The CEDAW, instituted on September 3, 1981, is widely regarded as the women's bill of rights. It has been ratified by 189 countries. Bangladesh, one of the early signatories of the convention, ratified it in 1984. Simply put, Bangladesh is “legally bound to put its (CEDAW) provisions into practice.”
It is expansive in its mandate, covering legal and social terrain to bring about effective change regarding gender discrimination. These range from those related to employment (maternity issues, workplace safety etc.) to those about cultural and social norms. And although the 1979 text of the CEDAW did not explicitly mention violence against women (VAW), through its recommendations, the convention has long since identified it as a major issue.
The World Conference on Human Rights recognised violence against women as a human rights violation, and its implications in the road to gender-equality are obvious. Since then VAW has been incorporated as a part of CEDAW and the general recommendations put forward by the convention covers this in detail. And the number of instances of violence against women in recent times, and our culture of justifying this behaviour (in effect blaming the women for crimes committed against them), goes to show just how far we are from dealing with the issue.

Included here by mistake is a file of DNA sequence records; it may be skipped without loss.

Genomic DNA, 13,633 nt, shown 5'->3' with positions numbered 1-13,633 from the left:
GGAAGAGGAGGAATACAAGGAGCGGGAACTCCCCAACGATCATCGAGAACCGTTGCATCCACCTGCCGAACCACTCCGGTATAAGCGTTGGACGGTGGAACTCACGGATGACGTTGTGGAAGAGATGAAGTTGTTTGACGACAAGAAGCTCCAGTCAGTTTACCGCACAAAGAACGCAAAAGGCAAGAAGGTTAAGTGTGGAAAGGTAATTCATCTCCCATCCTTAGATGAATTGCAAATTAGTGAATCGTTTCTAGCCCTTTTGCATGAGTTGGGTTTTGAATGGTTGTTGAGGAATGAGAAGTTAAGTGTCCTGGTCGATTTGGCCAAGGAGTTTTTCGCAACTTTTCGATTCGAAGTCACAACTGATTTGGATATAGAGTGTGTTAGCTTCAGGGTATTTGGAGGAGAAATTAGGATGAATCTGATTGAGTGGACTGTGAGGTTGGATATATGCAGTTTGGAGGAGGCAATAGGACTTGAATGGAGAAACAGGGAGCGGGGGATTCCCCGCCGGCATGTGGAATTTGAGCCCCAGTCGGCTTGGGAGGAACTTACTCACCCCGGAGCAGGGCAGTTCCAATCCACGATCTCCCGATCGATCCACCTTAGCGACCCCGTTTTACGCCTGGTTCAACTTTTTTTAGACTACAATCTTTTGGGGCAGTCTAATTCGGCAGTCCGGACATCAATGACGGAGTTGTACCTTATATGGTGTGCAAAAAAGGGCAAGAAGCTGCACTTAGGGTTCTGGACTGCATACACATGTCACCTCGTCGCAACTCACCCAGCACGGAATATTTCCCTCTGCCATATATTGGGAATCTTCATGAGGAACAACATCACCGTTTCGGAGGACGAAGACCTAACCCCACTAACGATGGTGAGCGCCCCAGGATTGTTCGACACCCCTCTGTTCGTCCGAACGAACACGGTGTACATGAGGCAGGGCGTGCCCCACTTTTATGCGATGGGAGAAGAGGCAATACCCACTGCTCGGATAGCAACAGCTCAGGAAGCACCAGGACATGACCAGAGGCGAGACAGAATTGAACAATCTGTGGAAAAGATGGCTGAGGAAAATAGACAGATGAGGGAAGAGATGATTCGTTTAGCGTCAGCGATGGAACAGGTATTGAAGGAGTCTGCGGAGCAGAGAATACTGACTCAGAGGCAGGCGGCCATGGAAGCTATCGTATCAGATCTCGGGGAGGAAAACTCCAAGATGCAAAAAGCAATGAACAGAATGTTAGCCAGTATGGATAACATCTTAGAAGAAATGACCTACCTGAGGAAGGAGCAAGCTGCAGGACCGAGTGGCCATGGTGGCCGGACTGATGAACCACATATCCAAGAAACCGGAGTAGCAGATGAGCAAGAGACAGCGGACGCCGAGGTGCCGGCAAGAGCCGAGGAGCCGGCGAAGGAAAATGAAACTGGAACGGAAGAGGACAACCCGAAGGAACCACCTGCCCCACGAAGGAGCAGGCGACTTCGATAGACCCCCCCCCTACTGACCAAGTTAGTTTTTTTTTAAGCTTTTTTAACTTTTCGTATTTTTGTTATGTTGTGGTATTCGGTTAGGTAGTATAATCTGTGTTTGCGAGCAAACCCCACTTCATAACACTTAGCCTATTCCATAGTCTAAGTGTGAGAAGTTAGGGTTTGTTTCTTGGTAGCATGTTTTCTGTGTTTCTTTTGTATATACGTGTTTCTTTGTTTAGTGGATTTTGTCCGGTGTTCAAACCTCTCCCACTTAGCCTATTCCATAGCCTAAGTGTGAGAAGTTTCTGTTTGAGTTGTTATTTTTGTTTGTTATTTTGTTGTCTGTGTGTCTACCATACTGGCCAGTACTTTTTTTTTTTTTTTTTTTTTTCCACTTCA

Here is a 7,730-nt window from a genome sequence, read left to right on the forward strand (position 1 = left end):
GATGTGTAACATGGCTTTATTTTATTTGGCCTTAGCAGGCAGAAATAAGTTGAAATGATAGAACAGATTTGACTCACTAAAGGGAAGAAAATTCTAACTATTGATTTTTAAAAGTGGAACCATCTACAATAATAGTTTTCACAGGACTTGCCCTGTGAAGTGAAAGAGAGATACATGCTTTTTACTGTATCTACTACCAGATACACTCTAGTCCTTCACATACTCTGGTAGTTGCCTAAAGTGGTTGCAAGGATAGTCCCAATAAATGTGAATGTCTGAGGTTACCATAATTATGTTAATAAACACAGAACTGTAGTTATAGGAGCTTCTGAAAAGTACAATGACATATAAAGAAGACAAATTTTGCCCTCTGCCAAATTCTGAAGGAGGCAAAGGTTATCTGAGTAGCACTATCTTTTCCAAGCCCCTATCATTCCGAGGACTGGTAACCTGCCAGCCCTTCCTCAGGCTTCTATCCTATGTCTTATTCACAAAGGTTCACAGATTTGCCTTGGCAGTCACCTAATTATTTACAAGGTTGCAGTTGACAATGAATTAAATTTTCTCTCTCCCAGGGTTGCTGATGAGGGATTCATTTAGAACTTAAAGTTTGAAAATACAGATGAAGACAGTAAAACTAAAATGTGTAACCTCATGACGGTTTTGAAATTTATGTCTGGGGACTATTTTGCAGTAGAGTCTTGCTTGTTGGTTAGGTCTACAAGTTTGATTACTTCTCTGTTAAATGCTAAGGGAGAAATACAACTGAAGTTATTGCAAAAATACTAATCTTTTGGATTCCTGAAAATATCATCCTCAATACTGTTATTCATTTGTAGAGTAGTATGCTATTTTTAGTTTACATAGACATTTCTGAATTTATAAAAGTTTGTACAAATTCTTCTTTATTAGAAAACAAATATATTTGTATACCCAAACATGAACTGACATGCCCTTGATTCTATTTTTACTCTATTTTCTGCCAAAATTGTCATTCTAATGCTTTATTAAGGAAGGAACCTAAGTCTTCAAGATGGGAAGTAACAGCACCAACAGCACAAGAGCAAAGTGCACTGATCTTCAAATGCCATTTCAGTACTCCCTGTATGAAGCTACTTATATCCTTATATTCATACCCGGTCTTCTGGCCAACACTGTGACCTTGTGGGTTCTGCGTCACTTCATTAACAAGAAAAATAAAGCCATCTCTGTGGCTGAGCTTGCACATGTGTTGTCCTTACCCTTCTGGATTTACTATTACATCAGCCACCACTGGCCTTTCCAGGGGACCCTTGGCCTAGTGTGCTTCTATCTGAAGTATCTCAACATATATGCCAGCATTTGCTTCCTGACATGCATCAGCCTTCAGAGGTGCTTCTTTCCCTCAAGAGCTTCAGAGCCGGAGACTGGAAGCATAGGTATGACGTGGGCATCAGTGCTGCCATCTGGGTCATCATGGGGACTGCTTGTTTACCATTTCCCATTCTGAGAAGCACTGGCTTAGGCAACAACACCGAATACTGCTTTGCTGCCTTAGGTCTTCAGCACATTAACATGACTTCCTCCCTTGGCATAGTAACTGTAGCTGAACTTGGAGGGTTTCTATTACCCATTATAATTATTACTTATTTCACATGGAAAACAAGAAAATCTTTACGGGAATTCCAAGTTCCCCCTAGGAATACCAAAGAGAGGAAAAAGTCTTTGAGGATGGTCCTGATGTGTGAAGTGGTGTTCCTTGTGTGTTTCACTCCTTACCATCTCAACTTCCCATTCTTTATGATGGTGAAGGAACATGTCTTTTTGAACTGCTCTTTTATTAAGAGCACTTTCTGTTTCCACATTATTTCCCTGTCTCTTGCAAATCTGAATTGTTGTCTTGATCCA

General recommendation 19 of CEDAW states: “Traditional attitudes by which women are regarded as subordinate to men or as having stereotyped roles perpetuate widespread practices involving violence or coercion, such as family violence and abuse, forced marriage, dowry deaths, acid attacks and female circumcision. Such prejudices and practices may justify gender-based violence as a form of protection or control of women. The effect of such violence on the physical and mental integrity of women is to deprive them the equal enjoyment, exercise and knowledge of human rights and fundamental freedoms. While this comment addresses mainly actual or threatened violence the underlying consequences of these forms of gender-based violence help to maintain women in subordinate roles and contribute to the low level of political participation and to their lower level of education, skills and work opportunities.” It is clear that the state needs to take a stand not only in implementing laws that guarantee the equality of women and men (as does our constitution), but also take action in combating the patriarchal and sexist attitudes towards women that justify cases of violence against them.